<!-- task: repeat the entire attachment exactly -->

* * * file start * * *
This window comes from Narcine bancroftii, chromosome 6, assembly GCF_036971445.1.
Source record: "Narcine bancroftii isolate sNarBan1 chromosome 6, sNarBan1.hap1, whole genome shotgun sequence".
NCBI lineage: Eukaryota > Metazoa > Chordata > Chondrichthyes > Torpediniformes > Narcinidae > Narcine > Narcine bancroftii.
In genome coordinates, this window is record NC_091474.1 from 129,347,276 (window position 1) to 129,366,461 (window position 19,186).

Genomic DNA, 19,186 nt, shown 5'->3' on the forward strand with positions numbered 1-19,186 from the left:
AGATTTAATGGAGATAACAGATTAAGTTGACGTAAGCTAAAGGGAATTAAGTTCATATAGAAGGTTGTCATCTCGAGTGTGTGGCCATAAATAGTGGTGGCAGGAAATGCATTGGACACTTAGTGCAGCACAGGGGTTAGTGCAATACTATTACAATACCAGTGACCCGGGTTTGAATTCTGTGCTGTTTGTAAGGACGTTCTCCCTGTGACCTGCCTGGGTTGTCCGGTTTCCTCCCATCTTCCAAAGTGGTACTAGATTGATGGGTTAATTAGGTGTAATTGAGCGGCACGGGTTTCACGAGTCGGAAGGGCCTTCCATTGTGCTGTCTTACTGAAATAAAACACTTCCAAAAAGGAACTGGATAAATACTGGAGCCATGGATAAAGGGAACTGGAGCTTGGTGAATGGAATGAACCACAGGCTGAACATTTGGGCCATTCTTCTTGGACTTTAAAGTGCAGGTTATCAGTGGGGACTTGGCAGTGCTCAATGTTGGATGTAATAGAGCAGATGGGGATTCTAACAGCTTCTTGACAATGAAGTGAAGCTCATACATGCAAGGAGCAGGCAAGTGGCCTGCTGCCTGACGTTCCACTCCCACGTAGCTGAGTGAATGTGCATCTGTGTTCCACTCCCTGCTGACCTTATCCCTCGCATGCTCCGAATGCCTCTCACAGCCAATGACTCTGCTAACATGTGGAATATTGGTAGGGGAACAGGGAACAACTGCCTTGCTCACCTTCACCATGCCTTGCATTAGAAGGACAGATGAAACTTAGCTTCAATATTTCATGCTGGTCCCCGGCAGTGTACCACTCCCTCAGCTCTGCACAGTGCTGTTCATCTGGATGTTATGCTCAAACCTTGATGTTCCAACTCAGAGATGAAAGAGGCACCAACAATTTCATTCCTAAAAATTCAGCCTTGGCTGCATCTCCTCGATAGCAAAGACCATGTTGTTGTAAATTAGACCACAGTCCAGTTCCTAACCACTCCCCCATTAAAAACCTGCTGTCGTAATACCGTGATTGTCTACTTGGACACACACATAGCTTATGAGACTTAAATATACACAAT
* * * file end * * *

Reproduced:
This window comes from Narcine bancroftii, chromosome 6, assembly GCF_036971445.1.
Source record: "Narcine bancroftii isolate sNarBan1 chromosome 6, sNarBan1.hap1, whole genome shotgun sequence".
NCBI lineage: Eukaryota > Metazoa > Chordata > Chondrichthyes > Torpediniformes > Narcinidae > Narcine > Narcine bancroftii.
In genome coordinates, this window is record NC_091474.1 from 129,347,276 (window position 1) to 129,366,461 (window position 19,186).

Genomic DNA, 19,186 nt, shown 5'->3' on the forward strand with positions numbered 1-19,186 from the left:
AGATTTAATGGAGATAACAGATTAAGTTGACGTAAGCTAAAGGGAATTAAGTTCATATAGAAGGTTGTCATCTCGAGTGTGTGGCCATAAATAGTGGTGGCAGGAAATGCATTGGACACTTAGTGCAGCACAGGGGTTAGTGCAATACTATTACAATACCAGTGACCCGGGTTTGAATTCTGTGCTGTTTGTAAGGACGTTCTCCCTGTGACCTGCCTGGGTTGTCCGGTTTCCTCCCATCTTCCAAAGTGGTACTAGATTGATGGGTTAATTAGGTGTAATTGAGCGGCACGGGTTTCACGAGTCGGAAGGGCCTTCCATTGTGCTGTCTTACTGAAATAAAACACTTCCAAAAAGGAACTGGATAAATACTGGAGCCATGGATAAAGGGAACTGGAGCTTGGTGAATGGAATGAACCACAGGCTGAACATTTGGGCCATTCTTCTTGGACTTTAAAGTGCAGGTTATCAGTGGGGACTTGGCAGTGCTCAATGTTGGATGTAATAGAGCAGATGGGGATTCTAACAGCTTCTTGACAATGAAGTGAAGCTCATACATGCAAGGAGCAGGCAAGTGGCCTGCTGCCTGACGTTCCACTCCCACGTAGCTGAGTGAATGTGCATCTGTGTTCCACTCCCTGCTGACCTTATCCCTCGCATGCTCCGAATGCCTCTCACAGCCAATGACTCTGCTAACATGTGGAATATTGGTAGGGGAACAGGGAACAACTGCCTTGCTCACCTTCACCATGCCTTGCATTAGAAGGACAGATGAAACTTAGCTTCAATATTTCATGCTGGTCCCCGGCAGTGTACCACTCCCTCAGCTCTGCACAGTGCTGTTCATCTGGATGTTATGCTCAAACCTTGATGTTCCAACTCAGAGATGAAAGAGGCACCAACAATTTCATTCCTAAAAATTCAGCCTTGGCTGCATCTCCTCGATAGCAAAGACCATGTTGTTGTAAATTAGACCACAGTCCAGTTCCTAACCACTCCCCCATTAAAAACCTGCTGTCGTAATACCGTGATTGTCTACTTGGACACACACATAGCTTATGAGACTTAAATATACACAAT